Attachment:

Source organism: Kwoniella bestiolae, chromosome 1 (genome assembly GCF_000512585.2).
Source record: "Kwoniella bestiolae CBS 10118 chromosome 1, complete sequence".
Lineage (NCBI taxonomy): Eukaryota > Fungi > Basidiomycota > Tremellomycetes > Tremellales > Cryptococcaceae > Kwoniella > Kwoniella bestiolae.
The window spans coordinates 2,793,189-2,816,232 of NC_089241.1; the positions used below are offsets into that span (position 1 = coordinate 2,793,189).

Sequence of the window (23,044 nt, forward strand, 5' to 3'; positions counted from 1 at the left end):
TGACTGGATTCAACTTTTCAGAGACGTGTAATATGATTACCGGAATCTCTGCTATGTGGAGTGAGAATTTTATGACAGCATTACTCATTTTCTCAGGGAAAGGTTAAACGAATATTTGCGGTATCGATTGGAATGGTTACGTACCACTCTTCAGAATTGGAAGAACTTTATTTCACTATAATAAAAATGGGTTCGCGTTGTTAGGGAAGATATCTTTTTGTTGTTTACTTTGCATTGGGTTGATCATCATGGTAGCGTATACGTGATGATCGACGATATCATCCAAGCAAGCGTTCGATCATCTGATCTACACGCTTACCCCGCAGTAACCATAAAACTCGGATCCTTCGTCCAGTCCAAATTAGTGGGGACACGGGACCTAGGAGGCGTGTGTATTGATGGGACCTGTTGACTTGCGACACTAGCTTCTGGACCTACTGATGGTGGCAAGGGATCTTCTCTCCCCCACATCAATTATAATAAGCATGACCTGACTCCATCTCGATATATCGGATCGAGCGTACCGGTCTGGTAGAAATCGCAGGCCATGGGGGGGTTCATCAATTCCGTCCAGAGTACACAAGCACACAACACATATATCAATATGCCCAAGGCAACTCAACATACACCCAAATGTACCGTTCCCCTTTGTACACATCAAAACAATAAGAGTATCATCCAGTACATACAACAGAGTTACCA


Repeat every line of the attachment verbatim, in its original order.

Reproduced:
Source organism: Kwoniella bestiolae, chromosome 1 (genome assembly GCF_000512585.2).
Source record: "Kwoniella bestiolae CBS 10118 chromosome 1, complete sequence".
Lineage (NCBI taxonomy): Eukaryota > Fungi > Basidiomycota > Tremellomycetes > Tremellales > Cryptococcaceae > Kwoniella > Kwoniella bestiolae.
The window spans coordinates 2,793,189-2,816,232 of NC_089241.1; the positions used below are offsets into that span (position 1 = coordinate 2,793,189).

Sequence of the window (23,044 nt, forward strand, 5' to 3'; positions counted from 1 at the left end):
TGACTGGATTCAACTTTTCAGAGACGTGTAATATGATTACCGGAATCTCTGCTATGTGGAGTGAGAATTTTATGACAGCATTACTCATTTTCTCAGGGAAAGGTTAAACGAATATTTGCGGTATCGATTGGAATGGTTACGTACCACTCTTCAGAATTGGAAGAACTTTATTTCACTATAATAAAAATGGGTTCGCGTTGTTAGGGAAGATATCTTTTTGTTGTTTACTTTGCATTGGGTTGATCATCATGGTAGCGTATACGTGATGATCGACGATATCATCCAAGCAAGCGTTCGATCATCTGATCTACACGCTTACCCCGCAGTAACCATAAAACTCGGATCCTTCGTCCAGTCCAAATTAGTGGGGACACGGGACCTAGGAGGCGTGTGTATTGATGGGACCTGTTGACTTGCGACACTAGCTTCTGGACCTACTGATGGTGGCAAGGGATCTTCTCTCCCCCACATCAATTATAATAAGCATGACCTGACTCCATCTCGATATATCGGATCGAGCGTACCGGTCTGGTAGAAATCGCAGGCCATGGGGGGGTTCATCAATTCCGTCCAGAGTACACAAGCACACAACACATATATCAATATGCCCAAGGCAACTCAACATACACCCAAATGTACCGTTCCCCTTTGTACACATCAAAACAATAAGAGTATCATCCAGTACATACAACAGAGTTACCA